HE Watch: International Funding for Teaching and Learning Development

For almost as long as AD has been a player in South African higher education, various international funding bodies have offered funding for its work. In the 1990s, for example, the forerunner of HELTASA, the South African Association for Academic Development (SAAAD) received money from USAID.

More recently, other funders have come to the party. The European Union for example has offered money for higher education initiatives and other organisations like the British Council and NUFFIC have also been active in the field.

While funding is always welcome, it never comes without strings and internationally funded projects often have many of them.

One of the main effects of globalisation is the attribution of economic value to knowledge. In the global economy, knowledge and the knowledge workers who have produced it, are critical to the processes of reinvention, sourcing, manufacture, marketing and distribution involved in, say, the design of an upgrade to a cellphone in Silicon Valley, the sourcing of the raw materials to make it from all over the world, the creation of a demand for the new product through marketing, and its eventual distribution to consumers.

Universities are understood to be implicated in this process because of their involvement in knowledge production. This has allowed for reductions in state funding (if a university can raise money by ‘selling’ knowledge, why should public funds be used to sustain it) along with a host of other negative consequences. One of these is the shift to the loss of permanent positions for academics who are increasingly being required to fund their own work by i) raising research funding or ii) selling their expertise outside their own institutions.

What does all this have to do with international funding? First of all is the idea that money identified for ‘international aid and/or development’ is being linked to the funding of universities. In the higher education arena this has particular effects.

As noted earlier in this Higher Education Watch, universities are key to the production of knowledge and knowledge workers needed to drive the global economy. The global north needs stability if the world order is to be sustained. It therefore makes sense for some of this aid/development funding to be directed at universities in the South. This is coupled with development discourses where there is pressure on nation states in the North to participate in projects aimed at improving conditions in the South.

Importantly, at the same time, a significant portion of this very funding is used to employ consultants from universities in the north to project manage and facilitate and generally do the ‘development work’. The payment of salaries from such development projects to academics in the North who are increasingly having to fund their own jobs leads to a win-win situation for Global North funding agencies and Global North higher education institutions.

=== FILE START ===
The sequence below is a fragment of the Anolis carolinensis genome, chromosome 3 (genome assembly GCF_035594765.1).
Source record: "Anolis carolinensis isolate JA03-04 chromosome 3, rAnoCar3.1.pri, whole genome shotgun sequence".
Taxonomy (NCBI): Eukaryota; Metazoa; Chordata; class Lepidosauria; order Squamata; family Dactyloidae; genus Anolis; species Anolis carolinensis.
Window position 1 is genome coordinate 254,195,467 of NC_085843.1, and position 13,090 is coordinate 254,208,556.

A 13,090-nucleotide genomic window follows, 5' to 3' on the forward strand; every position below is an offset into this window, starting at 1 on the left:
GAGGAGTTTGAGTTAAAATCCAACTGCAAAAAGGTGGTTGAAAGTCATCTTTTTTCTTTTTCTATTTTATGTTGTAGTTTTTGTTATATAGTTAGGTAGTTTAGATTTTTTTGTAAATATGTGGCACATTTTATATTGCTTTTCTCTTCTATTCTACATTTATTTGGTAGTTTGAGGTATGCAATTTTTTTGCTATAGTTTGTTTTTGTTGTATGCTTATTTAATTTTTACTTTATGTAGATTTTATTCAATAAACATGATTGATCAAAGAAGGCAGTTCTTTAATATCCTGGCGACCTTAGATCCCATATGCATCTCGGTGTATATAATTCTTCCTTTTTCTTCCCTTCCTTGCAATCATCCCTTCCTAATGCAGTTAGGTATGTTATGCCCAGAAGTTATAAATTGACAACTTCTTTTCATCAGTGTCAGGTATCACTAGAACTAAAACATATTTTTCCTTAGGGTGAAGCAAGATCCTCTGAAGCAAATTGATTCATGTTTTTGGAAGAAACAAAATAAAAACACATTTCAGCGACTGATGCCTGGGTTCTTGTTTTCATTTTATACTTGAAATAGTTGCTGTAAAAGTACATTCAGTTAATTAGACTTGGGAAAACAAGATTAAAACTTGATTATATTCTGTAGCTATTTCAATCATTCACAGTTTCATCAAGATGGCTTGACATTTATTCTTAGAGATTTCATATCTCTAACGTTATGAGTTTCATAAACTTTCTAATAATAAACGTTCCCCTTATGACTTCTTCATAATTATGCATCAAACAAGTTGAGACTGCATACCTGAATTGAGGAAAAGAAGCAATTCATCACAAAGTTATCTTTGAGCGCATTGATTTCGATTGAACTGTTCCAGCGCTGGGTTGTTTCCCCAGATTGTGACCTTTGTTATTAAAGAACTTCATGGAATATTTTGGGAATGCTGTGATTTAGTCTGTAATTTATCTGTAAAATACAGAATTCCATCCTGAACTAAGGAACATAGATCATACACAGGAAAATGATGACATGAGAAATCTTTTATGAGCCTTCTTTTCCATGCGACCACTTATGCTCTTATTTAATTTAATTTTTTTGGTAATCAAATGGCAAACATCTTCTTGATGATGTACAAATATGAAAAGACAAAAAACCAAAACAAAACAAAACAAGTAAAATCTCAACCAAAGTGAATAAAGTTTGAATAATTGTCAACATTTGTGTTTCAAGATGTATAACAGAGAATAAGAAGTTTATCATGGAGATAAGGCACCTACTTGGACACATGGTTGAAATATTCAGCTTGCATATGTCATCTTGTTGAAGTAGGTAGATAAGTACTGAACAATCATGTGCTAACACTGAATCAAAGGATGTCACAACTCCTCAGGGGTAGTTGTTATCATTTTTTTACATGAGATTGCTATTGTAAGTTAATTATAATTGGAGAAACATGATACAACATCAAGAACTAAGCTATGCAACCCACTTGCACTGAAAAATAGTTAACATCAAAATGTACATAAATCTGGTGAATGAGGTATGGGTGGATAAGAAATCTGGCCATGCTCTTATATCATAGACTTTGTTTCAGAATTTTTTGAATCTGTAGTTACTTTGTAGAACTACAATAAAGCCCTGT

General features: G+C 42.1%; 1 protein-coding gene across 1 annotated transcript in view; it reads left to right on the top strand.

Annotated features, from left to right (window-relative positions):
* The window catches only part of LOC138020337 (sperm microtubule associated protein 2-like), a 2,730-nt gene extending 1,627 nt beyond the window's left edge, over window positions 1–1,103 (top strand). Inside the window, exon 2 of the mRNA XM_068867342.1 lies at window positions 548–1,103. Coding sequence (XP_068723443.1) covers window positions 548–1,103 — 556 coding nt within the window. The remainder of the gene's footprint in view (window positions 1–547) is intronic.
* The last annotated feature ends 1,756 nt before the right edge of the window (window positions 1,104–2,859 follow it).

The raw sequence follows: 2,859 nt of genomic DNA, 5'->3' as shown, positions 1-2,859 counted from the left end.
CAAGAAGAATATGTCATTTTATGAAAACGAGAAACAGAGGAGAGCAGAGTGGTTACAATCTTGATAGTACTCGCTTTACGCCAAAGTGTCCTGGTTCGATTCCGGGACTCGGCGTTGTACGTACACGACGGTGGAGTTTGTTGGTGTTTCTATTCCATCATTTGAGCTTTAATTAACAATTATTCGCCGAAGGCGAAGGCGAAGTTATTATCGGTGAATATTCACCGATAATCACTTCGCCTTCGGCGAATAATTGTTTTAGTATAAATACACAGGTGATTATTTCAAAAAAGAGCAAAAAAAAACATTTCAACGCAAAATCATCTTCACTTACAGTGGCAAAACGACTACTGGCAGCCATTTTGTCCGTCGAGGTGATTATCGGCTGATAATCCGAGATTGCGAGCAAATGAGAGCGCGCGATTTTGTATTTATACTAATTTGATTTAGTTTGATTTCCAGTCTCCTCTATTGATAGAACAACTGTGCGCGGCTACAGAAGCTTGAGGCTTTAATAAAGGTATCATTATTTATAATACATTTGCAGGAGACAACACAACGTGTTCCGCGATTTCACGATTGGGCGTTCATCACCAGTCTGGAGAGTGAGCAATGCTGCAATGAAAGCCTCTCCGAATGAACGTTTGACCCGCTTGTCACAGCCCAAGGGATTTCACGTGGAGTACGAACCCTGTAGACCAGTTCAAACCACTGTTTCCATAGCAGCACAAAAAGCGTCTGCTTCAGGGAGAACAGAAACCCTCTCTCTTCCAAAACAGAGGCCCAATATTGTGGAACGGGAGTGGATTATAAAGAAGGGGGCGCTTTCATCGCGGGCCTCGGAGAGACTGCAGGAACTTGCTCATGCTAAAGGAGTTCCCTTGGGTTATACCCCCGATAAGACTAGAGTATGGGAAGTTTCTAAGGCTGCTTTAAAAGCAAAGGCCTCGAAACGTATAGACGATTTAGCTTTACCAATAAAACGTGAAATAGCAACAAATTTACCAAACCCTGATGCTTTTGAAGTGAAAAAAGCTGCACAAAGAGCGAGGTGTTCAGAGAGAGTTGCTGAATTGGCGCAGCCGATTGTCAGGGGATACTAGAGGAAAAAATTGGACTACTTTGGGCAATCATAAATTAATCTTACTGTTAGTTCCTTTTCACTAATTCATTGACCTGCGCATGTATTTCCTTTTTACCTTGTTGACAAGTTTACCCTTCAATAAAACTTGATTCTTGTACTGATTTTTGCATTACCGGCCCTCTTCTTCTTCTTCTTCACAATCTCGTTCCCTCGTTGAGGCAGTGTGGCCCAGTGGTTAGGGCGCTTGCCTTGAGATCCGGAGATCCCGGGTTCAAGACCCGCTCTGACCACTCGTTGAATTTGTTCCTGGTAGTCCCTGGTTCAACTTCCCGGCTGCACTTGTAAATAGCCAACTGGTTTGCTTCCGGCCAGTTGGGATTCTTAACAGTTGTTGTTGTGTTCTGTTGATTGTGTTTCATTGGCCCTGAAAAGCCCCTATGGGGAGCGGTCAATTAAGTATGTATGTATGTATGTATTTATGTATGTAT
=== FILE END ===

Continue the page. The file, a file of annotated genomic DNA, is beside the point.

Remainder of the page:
The picture painted here is deliberately cynical and critical and takes no account of the many, many academics in the north who have a real desire to interact with colleagues in the south in relationships that are respectful of the need for mutual learning. However, the ‘case’ has been stated baldly in this Higher Education Watch because we also need to be aware of the way we might become implicated unintentionally in processes which, for ideological reasons, we would never support.

It is in this context that we move to a project, funded by the European Union, that HELTASA has agreed to become involved in. The project, led by colleagues at Frederick University in Cyprus and the University of Crete is called the ‘Professionalisation of Undergraduate Academic Teaching’ (PUAT) and is focused on the infusion of knowledge and skills related to the achievement of the United Nations Development Programme’s (UNDP’s) Sustainabilty Development Goals (SDGs) into curricula at three South African universities (University of Venda, UKZN and Rhodes University). HELTASA is a full partner in the programme because of its work on teaching and learning.

HELTASA has become a member of the project with its eyes wide open but, so far, has been very happy to participate not least because the project draws on critical social theory (and more specifically the work of Habermas) for its work on infusion and because the issue of sustainability must concern us all. The effects of global warning and the abuse of the environment are evident everywhere alongside other social ills such as poverty, disease and hunger. Looking at the way awareness of the SDPs can be infused into undergraduate curricula can only be for the good of humankind provided we are aware of the potential for injustices to occur in this process.


From another direction entirely, involvement in an international project can work to raise the status of HELTASA more broadly. Interaction with people from other parts of the world, provided we maintain a critical stance, can only be for the good of us all.

HELTASA is a member of the International Consortium for Educational Development (ICED) and was represented at the ICED Council meeting held in at the University of Reyjavik in Iceland recently. In South Africa we have some of the best work in the sphere of academic development in the world and the PUAT project offers another opportunity to do exactly this.

HELTASA will keep its members aware of progress on this project as it proceeds.